'Schools can have anything... except more money'
A campaign by head teachers in England is warning that what they call a "funding crisis" for schools is getting worse.
Responses from 1,500 head teachers show a majority of schools in the survey face staffing cuts and bigger class sizes.
In a high proportion of the schools, pupil premium money, intended as extra funding for disadvantaged pupils, is now being used to "prop up core budgets" they say.
This is the latest lobbying by the Worth Less? campaign, organised by head teachers, which has sent millions of letters to parents about budget shortages.
But will such warnings make any difference?
There seem to be the clearest messages so far that the government is not going to loosen the purse-strings.
Although the protests over funding are continuing, the prospects of the Treasury re-considering school funding seem to have become remote.
Public pronouncements and private conversations indicate that the government is going to tough it out.
In a speech on Friday to the National Association of Head Teachers, the Education Secretary Damian Hinds arrived carrying a small forest of olive branches.
He promised sabbaticals to stop teachers burning out, there would be no more forcing good schools to become academies and there was a public recognition of the struggles schools faced with their budgets.
But when Mr Hinds was pressed on the funding gap he pointed towards the next spending review.
There was no suggestion of the type of short-term extra cash that schools have been demanding.
Teachers' conferences can be frosty places for education secretaries - but Mr Hinds went down well, hitting the right notes and drawing applause.
Perhaps they liked this more straightforward approach.
'Real cost pressures'
Previous education secretaries have either denied there was a funding problem or else never quite closed the door to a bail-out.
It was a long running tease, with school leaders not sure if they should go all-guns blazing for more cash, or keep waiting for the government to deliver.
Mr Hinds told them there have been "real cost pressures on schools" and "it is challenging for schools making the numbers add up".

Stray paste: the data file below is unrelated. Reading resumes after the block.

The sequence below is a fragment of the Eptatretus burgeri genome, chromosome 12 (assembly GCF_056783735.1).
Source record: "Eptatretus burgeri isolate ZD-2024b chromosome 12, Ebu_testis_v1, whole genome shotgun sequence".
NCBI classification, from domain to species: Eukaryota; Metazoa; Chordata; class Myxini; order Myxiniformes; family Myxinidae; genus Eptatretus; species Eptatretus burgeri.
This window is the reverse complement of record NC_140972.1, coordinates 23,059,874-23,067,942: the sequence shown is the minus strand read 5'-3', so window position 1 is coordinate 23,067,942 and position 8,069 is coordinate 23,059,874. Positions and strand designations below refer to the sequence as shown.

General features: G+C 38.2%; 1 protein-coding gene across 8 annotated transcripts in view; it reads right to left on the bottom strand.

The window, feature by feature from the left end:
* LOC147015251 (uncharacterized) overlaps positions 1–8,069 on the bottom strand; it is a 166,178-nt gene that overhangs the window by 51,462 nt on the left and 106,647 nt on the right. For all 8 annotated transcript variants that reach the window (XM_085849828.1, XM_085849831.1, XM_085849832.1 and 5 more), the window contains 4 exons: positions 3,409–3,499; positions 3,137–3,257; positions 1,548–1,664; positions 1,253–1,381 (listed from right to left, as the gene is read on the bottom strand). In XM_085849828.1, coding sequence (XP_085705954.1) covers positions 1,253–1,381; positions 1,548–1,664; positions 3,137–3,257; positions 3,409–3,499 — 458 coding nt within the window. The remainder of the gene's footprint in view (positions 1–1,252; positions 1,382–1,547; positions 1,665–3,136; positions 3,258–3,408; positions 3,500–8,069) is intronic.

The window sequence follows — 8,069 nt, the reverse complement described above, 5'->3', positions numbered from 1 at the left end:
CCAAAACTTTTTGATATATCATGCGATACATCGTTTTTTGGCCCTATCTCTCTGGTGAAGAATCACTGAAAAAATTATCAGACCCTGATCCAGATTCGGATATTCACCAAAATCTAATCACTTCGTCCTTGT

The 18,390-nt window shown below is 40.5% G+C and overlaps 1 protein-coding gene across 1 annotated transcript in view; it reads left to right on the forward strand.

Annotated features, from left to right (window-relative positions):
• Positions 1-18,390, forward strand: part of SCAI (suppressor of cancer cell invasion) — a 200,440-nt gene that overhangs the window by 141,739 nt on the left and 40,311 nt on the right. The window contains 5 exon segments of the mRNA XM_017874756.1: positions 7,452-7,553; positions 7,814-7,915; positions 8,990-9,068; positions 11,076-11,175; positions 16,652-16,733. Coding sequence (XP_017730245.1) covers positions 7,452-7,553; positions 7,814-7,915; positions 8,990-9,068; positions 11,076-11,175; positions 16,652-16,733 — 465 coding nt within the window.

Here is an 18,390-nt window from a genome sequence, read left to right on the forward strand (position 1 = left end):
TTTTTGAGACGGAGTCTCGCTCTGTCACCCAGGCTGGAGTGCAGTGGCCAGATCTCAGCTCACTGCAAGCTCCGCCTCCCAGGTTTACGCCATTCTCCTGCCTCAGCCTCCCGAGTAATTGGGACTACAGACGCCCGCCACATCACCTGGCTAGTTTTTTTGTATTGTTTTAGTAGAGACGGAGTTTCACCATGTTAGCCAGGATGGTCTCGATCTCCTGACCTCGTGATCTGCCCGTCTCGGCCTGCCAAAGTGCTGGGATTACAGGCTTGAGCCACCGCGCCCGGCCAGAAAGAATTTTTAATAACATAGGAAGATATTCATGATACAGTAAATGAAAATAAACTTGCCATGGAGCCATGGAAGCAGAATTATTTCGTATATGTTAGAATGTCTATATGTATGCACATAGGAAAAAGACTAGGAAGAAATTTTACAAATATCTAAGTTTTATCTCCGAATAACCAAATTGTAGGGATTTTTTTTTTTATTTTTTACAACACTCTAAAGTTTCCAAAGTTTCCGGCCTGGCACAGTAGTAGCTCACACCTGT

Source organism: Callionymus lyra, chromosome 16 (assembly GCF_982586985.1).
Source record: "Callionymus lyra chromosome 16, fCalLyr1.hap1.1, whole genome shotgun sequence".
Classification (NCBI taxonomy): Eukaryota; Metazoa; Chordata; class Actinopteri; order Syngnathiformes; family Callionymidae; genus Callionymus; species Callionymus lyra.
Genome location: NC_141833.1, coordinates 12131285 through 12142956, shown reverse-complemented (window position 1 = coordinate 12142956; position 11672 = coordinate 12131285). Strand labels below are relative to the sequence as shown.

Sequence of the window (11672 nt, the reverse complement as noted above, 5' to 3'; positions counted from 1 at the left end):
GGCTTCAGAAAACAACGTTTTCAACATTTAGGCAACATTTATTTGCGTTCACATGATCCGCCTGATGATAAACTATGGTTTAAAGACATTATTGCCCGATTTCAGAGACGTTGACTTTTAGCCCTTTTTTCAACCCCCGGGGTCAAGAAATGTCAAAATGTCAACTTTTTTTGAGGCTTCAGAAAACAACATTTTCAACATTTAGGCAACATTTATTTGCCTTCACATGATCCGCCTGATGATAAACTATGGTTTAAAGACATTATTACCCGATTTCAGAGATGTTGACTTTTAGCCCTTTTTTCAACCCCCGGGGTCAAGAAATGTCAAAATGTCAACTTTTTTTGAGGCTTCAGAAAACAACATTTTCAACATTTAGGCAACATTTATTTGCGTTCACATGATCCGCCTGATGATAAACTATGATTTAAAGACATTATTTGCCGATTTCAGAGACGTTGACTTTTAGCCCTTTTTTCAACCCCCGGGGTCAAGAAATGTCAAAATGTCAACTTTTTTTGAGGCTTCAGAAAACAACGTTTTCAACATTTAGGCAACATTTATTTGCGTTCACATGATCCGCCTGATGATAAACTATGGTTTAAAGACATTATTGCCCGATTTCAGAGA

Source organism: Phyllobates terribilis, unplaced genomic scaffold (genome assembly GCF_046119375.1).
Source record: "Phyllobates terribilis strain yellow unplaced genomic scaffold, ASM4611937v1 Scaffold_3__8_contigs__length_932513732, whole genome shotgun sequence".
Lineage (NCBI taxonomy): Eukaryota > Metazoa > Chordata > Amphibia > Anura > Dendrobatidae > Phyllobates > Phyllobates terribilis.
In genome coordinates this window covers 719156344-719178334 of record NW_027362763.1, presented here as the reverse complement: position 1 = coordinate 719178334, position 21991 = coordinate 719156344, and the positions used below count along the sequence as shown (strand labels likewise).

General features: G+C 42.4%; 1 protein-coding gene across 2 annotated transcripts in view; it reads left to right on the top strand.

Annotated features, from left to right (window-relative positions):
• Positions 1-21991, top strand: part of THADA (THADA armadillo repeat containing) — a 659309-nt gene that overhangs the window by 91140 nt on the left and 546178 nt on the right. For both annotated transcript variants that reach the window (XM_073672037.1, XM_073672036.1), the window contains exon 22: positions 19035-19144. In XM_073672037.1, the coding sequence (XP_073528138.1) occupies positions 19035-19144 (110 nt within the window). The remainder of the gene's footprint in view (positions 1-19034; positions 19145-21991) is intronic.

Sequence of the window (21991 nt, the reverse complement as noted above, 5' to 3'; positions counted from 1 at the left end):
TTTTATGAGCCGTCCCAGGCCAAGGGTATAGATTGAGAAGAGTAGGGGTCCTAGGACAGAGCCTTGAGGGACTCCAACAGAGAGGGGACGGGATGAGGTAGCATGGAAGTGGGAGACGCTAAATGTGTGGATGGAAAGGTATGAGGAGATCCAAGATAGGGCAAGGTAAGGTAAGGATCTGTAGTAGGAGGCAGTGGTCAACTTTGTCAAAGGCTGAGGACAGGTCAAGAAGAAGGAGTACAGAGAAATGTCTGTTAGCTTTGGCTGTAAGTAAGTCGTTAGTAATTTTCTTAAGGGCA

But there were no indications of schools receiving more.
Justine Greening, the previous education secretary, had reshuffled her department's budget to find an extra £1.3bn for frontline spending on schools.
But the funding campaigners - teachers' unions, heads' organisations and parent groups - saw this as an interim measure, rather than a final decision on increasing budgets.
It now seems as though any extra cash for schools will depend on the outcome of next year's review of spending.
More or less?
The Treasury is said to believe that schools haven't had a bad deal and will need to be persuaded of the need for higher funding.
Between 2010 and 2015, school budgets were protected from the austerity measures and the re-allocation of £1.3bn to schools in 2017 will mean no real-term cuts for 2018-20.
But the Institute for Fiscal Studies says it will have meant a 4.6% real-terms fall in school budgets between 2015 and 2020.
The two sides of the argument have swung back and forth - the government saying it was putting in record levels of funding and schools saying that it wasn't enough to keep up with rising demands.
This now seems to have changed. The education secretary is acknowledging that some schools are struggling, but at the same time seems to be closing the door on a short-term response.
So where does that leave schools and their vocal attempts to persuade the public and ministers of their urgent need for more money?
Will they think the government is calling their bluff? Will they step up their campaign, without feeling they have to keep onside with the government?
Jules White, a head teacher in West Sussex and organiser of the Worth Less? campaign, says the latest survey shows the "stark reality as to how bad things are" and that schools are "stating unequivocally that their budgets remain in crisis".
The question over funding has been rumbling for the past couple of years. But schools might not like the answer.